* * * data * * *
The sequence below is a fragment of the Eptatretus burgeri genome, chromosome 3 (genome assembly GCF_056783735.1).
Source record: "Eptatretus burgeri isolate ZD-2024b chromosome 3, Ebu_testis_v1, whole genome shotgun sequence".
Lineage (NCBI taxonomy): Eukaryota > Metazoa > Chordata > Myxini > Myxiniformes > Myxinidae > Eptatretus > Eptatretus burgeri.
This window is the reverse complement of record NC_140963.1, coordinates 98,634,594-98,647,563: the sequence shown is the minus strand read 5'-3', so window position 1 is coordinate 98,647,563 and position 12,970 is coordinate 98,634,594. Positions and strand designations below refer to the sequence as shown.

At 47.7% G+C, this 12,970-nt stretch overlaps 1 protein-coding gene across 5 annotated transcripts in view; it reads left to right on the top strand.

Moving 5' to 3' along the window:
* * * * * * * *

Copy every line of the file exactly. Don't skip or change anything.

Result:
The sequence below is a fragment of the Eptatretus burgeri genome, chromosome 3 (genome assembly GCF_056783735.1).
Source record: "Eptatretus burgeri isolate ZD-2024b chromosome 3, Ebu_testis_v1, whole genome shotgun sequence".
Lineage (NCBI taxonomy): Eukaryota > Metazoa > Chordata > Myxini > Myxiniformes > Myxinidae > Eptatretus > Eptatretus burgeri.
This window is the reverse complement of record NC_140963.1, coordinates 98,634,594-98,647,563: the sequence shown is the minus strand read 5'-3', so window position 1 is coordinate 98,647,563 and position 12,970 is coordinate 98,634,594. Positions and strand designations below refer to the sequence as shown.

At 47.7% G+C, this 12,970-nt stretch overlaps 1 protein-coding gene across 5 annotated transcripts in view; it reads left to right on the top strand.

Moving 5' to 3' along the window: